Furry with dust, prior to cleaning
WSI owned the Centurion and Diamond Back brands
The frameset was made in Taiwan, and appears to be of very similar quality and build characteristics as the two Surlys I own, which were also built in Taiwan. In this respect, it seems a bit like an antecedent to the Surly Pacer road frame. Overall, the welds are clean and the finish work is more than competent, though well short of custom. This is actually preferable to me; I am averse to owning a bike that is too expensive or pretty to ride. That propensity once kept me from buying a Rivendell Atlantis, and I'm glad to now know and acknowledge it.

I enjoy working on a bike as much as riding one, so as soon as I had the time I completely disassembled the bike and cleaned, adjusted and rebuilt everything from the bearings outward.
After cleaning and a coat of wax, it's almost factory fresh and completely rust free
The bike rides smoothly and quickly. After reassembly, I took it for a ride to Chatfield on the Platte River Trail and it performed well, with the resilient liveliness and subtle road surface feedback of a good steel frame. It's not the lightest or the quickest thing out there, but neither am I. At about 23 pounds, the Master TG feels like a svelte and nimble rocket after having ridden so many miles on a loaded Big Dummy.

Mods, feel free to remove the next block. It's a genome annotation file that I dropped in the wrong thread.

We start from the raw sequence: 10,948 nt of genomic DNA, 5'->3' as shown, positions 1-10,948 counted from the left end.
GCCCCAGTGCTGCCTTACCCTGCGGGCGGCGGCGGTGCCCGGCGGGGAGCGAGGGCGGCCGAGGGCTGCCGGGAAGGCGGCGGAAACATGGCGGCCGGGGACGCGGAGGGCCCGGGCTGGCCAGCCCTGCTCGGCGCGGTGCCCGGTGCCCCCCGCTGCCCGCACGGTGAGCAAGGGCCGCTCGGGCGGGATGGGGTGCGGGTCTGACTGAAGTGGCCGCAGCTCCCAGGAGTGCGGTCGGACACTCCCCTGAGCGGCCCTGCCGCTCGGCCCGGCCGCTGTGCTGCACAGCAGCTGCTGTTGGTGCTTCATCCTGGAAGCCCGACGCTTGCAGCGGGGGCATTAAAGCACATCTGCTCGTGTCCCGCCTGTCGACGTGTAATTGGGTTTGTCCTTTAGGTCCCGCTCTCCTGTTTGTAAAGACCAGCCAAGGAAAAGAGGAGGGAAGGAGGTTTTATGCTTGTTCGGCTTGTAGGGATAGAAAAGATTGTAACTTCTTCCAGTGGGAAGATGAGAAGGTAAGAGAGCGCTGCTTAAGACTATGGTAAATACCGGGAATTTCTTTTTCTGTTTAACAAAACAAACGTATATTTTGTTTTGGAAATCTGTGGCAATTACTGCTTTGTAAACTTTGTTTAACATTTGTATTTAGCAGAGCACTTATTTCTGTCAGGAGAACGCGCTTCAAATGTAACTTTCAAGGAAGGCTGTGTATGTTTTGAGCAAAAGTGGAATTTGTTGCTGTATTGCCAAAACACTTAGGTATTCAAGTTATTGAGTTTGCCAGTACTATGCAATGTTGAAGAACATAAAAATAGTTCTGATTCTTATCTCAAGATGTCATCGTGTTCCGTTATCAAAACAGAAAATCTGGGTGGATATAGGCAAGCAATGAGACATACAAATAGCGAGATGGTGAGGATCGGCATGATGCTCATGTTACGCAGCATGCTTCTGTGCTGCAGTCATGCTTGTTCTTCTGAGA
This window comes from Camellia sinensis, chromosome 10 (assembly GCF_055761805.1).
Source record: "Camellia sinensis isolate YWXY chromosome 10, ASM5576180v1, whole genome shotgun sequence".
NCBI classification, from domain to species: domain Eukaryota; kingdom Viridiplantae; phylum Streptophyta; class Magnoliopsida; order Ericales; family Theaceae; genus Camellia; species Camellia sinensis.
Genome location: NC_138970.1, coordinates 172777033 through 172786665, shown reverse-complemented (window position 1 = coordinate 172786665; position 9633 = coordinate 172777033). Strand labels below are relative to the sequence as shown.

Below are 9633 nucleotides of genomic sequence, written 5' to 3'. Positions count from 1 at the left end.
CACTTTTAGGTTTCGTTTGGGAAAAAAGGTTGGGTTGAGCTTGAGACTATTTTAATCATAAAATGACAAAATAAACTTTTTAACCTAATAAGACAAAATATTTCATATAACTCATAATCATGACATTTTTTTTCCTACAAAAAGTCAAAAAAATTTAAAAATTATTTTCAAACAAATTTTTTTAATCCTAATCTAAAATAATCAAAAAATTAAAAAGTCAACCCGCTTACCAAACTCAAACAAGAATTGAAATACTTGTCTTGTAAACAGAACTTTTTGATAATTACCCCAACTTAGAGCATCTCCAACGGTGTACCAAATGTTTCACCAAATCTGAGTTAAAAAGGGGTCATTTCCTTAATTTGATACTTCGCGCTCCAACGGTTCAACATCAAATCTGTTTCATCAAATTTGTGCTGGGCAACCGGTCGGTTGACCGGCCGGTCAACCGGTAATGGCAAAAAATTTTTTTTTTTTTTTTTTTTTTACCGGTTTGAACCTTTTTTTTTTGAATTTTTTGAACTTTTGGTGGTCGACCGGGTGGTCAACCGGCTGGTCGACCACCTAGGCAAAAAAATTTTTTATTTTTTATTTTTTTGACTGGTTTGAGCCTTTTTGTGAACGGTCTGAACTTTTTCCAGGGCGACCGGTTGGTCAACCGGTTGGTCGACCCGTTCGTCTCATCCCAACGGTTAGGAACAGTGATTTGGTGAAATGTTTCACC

1991 Diamond Back Master TG, resplendent in Pepto-Bismol colored glory
I've never been a fan of lycra-covered gel saddles, so the original Avenir saddle is off in favor of a vintage Flite from my parts box. I also temporarily swapped the Shimano 105 pedals for some SPD compatible units until I have the time to install Look cleats on my shoes. I returned the stock Centurion drop bar to its place, bringing the bike back close to original spec, with the exception of saddle and pedals. I haven't taped the bars yet, because I may exchange the stem with something that has a shorter extension than 130mm. I might go with a 110mm Salsa CroMoto to keep the TIG welded look, but a Nitto Technomic is also a possibility.

It's a little odd for me to ride a bike that doesn't have a utilitarian purpose, but I enjoy it anyway. I'll definitely be doing some more road riding, and who knows, maybe even some casual racing.

Friday, September 17, 2010

School picnic

Today there was a picnic lunch at our daughter's school and an early release afterward. I loaded up the Big Dummy and the Xtracycle with equipment and goodies. Nothing makes as good of a combo as bikes and food.
Picnic machines
Holding down the picnic blanket
We also got to see some of the great stuff she has been doing in school. I particularly liked the following project, in which kids draw something and describe it to practice writing using what is called "kindergarten spelling." The idea is to sound out words and think about how they might be spelled.
I clearly see a pink Electra with nicely arched fenders. I like to ridmibik too.

Friday, September 10, 2010

Another click on the odometer

Yesterday I was:
Today I am:
I think I'll go ride a bike.

Friday, September 3, 2010

Gettin' some eats

We took our longtail bikes out for a Friday evening trip to the grocery store for dinner and some Labor Day weekend supplies. This was Julie's first cargo hauling trip and she did a great job.
A bike pixie vamping in front of two cargo bikes all loaded up and ready to roll
The cooler is for the cold stuff, of course
On the way home we went past Doctor Who's house where the TARDIS was hidden in plain sight
Yes indeed...